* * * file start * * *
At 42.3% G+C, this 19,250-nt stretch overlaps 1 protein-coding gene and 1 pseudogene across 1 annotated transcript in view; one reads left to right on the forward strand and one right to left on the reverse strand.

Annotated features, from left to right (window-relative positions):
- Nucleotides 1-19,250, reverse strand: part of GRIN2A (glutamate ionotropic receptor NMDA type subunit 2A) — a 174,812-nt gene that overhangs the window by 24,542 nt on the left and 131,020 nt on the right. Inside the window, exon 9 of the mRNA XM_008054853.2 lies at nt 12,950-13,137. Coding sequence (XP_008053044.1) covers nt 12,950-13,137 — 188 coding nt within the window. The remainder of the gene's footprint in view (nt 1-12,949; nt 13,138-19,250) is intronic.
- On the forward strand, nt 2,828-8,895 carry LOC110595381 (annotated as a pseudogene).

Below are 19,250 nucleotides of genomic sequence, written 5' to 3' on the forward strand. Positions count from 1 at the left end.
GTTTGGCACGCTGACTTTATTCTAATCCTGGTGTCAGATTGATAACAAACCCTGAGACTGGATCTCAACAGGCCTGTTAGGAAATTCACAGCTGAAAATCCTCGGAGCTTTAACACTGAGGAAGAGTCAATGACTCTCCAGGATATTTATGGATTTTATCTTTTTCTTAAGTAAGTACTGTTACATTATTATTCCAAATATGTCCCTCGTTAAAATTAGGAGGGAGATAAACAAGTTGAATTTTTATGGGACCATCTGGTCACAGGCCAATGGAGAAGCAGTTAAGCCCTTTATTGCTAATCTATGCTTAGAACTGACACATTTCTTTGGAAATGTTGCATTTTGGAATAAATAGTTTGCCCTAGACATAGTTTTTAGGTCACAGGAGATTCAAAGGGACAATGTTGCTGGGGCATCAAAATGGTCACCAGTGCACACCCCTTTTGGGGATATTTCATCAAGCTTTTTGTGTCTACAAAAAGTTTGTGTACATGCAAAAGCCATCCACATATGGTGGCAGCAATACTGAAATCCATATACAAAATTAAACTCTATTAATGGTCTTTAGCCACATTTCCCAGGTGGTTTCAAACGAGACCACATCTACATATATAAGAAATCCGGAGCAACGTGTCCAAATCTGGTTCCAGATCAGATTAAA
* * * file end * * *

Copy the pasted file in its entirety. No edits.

At 42.3% G+C, this 19,250-nt stretch overlaps 1 protein-coding gene and 1 pseudogene across 1 annotated transcript in view; one reads left to right on the forward strand and one right to left on the reverse strand.

Annotated features, from left to right (window-relative positions):
- Nucleotides 1-19,250, reverse strand: part of GRIN2A (glutamate ionotropic receptor NMDA type subunit 2A) — a 174,812-nt gene that overhangs the window by 24,542 nt on the left and 131,020 nt on the right. Inside the window, exon 9 of the mRNA XM_008054853.2 lies at nt 12,950-13,137. Coding sequence (XP_008053044.1) covers nt 12,950-13,137 — 188 coding nt within the window. The remainder of the gene's footprint in view (nt 1-12,949; nt 13,138-19,250) is intronic.
- On the forward strand, nt 2,828-8,895 carry LOC110595381 (annotated as a pseudogene).

Below are 19,250 nucleotides of genomic sequence, written 5' to 3' on the forward strand. Positions count from 1 at the left end.
GTTTGGCACGCTGACTTTATTCTAATCCTGGTGTCAGATTGATAACAAACCCTGAGACTGGATCTCAACAGGCCTGTTAGGAAATTCACAGCTGAAAATCCTCGGAGCTTTAACACTGAGGAAGAGTCAATGACTCTCCAGGATATTTATGGATTTTATCTTTTTCTTAAGTAAGTACTGTTACATTATTATTCCAAATATGTCCCTCGTTAAAATTAGGAGGGAGATAAACAAGTTGAATTTTTATGGGACCATCTGGTCACAGGCCAATGGAGAAGCAGTTAAGCCCTTTATTGCTAATCTATGCTTAGAACTGACACATTTCTTTGGAAATGTTGCATTTTGGAATAAATAGTTTGCCCTAGACATAGTTTTTAGGTCACAGGAGATTCAAAGGGACAATGTTGCTGGGGCATCAAAATGGTCACCAGTGCACACCCCTTTTGGGGATATTTCATCAAGCTTTTTGTGTCTACAAAAAGTTTGTGTACATGCAAAAGCCATCCACATATGGTGGCAGCAATACTGAAATCCATATACAAAATTAAACTCTATTAATGGTCTTTAGCCACATTTCCCAGGTGGTTTCAAACGAGACCACATCTACATATATAAGAAATCCGGAGCAACGTGTCCAAATCTGGTTCCAGATCAGATTAAA